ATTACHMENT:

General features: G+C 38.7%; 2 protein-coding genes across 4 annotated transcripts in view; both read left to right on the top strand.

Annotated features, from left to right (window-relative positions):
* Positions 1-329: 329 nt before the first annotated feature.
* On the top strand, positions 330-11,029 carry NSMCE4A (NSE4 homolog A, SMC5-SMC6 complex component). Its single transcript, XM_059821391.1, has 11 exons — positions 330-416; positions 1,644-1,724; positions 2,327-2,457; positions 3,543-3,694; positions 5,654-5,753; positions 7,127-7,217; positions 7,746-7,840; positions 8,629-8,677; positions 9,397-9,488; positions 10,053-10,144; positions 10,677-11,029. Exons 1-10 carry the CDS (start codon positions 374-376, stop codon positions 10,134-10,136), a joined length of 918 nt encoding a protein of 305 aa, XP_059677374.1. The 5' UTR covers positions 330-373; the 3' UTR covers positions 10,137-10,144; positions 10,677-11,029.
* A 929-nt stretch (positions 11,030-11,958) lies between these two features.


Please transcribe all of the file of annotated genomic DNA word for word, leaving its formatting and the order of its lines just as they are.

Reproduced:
General features: G+C 38.7%; 2 protein-coding genes across 4 annotated transcripts in view; both read left to right on the top strand.

Annotated features, from left to right (window-relative positions):
* Positions 1-329: 329 nt before the first annotated feature.
* On the top strand, positions 330-11,029 carry NSMCE4A (NSE4 homolog A, SMC5-SMC6 complex component). Its single transcript, XM_059821391.1, has 11 exons — positions 330-416; positions 1,644-1,724; positions 2,327-2,457; positions 3,543-3,694; positions 5,654-5,753; positions 7,127-7,217; positions 7,746-7,840; positions 8,629-8,677; positions 9,397-9,488; positions 10,053-10,144; positions 10,677-11,029. Exons 1-10 carry the CDS (start codon positions 374-376, stop codon positions 10,134-10,136), a joined length of 918 nt encoding a protein of 305 aa, XP_059677374.1. The 5' UTR covers positions 330-373; the 3' UTR covers positions 10,137-10,144; positions 10,677-11,029.
* A 929-nt stretch (positions 11,030-11,958) lies between these two features.